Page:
Talk:Wikimedia España/Letter to the BoT regarding URAA
Thank you for this important letter
Dear Wikimedia España,
Thank you for your support to our letter, and for making the case for a larger Public Domain. It is our hope that a strong international support will be able to create the needed momentum in the Movement to oppose the URAA norm.
"somewhen in the last century"
- The wording from the text in spanish language (the mother tongue of letter writers) has the wording que se puede haber creado el siglo pasado. I think that I don't need to remember you the pre-1923 clause of USA copyright law that releases all printed works in public domain, neither remember you that is fully possible that somebody died more than 70 years ago (ie at the end of ago 1943) was published some works after 1923. In fact, I didn't got the point of your message Lugusto • ※ 02:16, 24 February 2014 (UTC)
- I know all that very well. But I "don't get the point" of that particular sentence of the letter. Probably because the English is a bit confusing. "Somebody who came across some anonymous work that could be dated somewhen in the last century, could be required to find that person among the more than seven billion people on Earth, to avoid a violation of some state copyright law.": First a supposedly "anonymous" work is mentioned, then suddenly it's a person who must be found. Which person? What is the relationship of said person to the work that was mentioned in the first part of the sentence? And why is "the last century" (that's the 20th century) mentioned? I could understand the point if the 19th century was used, as a metaphor for works that are so old that they are most likely in the public domain. But the 20th century spans the years from 1901 to 2000. And a supposedly "anonymous" work from 1999 is not a problem at all, as that work is in all likelihood copyrighted and unfit for Commons. So this sentence suffers from a lack of grammar as well as logic. And it seems that this is the case in both the Spanish and English versions, at least as far as I can see. --Rosenzweig (talk) 19:13, 24 February 2014 (UTC)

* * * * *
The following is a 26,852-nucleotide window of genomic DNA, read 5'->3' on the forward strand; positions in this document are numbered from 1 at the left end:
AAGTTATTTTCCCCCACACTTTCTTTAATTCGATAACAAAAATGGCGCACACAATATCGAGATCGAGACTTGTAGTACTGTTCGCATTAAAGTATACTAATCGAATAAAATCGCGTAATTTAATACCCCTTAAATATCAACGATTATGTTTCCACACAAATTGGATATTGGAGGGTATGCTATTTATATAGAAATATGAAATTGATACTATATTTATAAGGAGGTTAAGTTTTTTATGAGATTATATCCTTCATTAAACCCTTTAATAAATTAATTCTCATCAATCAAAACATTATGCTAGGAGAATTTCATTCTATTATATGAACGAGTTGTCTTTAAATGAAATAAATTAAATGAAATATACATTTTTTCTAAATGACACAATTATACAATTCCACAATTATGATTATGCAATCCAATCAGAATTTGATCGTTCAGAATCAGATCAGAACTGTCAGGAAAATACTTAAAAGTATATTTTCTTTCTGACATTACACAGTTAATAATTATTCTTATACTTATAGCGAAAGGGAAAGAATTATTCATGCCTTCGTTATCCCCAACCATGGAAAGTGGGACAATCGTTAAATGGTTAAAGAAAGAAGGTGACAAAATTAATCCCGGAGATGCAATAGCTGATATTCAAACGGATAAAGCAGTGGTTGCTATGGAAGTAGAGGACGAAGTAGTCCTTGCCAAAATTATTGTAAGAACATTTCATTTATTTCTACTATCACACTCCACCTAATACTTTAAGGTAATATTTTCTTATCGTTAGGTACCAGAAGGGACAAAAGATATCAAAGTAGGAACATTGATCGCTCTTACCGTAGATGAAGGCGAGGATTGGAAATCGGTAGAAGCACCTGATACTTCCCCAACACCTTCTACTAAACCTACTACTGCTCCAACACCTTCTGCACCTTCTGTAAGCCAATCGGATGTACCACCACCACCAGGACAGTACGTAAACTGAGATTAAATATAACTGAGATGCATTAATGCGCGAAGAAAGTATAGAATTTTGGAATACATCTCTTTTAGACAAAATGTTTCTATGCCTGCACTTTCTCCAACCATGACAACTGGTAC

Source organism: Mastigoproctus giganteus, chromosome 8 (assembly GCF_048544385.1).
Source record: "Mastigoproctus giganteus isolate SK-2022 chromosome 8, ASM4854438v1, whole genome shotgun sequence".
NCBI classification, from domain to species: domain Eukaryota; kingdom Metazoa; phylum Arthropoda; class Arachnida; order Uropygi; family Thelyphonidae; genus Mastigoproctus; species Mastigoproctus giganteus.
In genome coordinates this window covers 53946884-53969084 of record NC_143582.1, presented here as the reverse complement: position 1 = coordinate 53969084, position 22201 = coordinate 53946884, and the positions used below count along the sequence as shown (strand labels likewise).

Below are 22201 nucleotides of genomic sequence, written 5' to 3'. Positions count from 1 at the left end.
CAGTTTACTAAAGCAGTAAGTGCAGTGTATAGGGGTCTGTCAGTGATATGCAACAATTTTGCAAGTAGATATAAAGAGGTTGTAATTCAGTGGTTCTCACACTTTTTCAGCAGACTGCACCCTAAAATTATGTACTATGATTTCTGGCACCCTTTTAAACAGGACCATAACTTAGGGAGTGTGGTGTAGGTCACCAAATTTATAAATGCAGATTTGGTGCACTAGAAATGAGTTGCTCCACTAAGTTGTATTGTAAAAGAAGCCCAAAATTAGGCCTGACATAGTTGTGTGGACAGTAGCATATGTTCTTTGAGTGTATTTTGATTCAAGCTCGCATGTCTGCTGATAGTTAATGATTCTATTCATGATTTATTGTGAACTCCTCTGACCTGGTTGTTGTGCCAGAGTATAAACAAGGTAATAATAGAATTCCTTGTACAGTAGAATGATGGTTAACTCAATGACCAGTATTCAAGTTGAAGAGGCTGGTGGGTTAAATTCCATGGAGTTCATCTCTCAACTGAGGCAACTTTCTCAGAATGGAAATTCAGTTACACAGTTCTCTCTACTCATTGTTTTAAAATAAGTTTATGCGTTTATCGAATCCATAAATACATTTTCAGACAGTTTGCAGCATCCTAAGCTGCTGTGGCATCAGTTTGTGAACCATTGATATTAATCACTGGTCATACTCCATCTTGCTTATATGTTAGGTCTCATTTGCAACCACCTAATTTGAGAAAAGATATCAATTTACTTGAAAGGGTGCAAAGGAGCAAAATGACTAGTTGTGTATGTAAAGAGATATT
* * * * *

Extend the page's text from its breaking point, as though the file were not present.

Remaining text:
- "It's a language issue" alright, but not because of a mistranslation. As I wrote, "it seems that this is the case in both the Spanish and English versions". The Spanish "Si alguien se encuentra, por ejemplo, con un trabajo anónimo, que se puede haber creado el siglo pasado, se puede ver obligado a tener que buscar a esa persona y negociar el uso de la obra, dado que solo así puede garantizar el no incurrir en una violación de derechos de autor." is just as confusing and illogical as the English version, first mentioning a trabajo (work), but then suddenly referring to a persona (person) and also using "el siglo pasado", which if I understand this correctly means not just any former century, but the last one that has passed, i. e. the 20th century. --Rosenzweig (talk) 22:23, 24 February 2014 (UTC)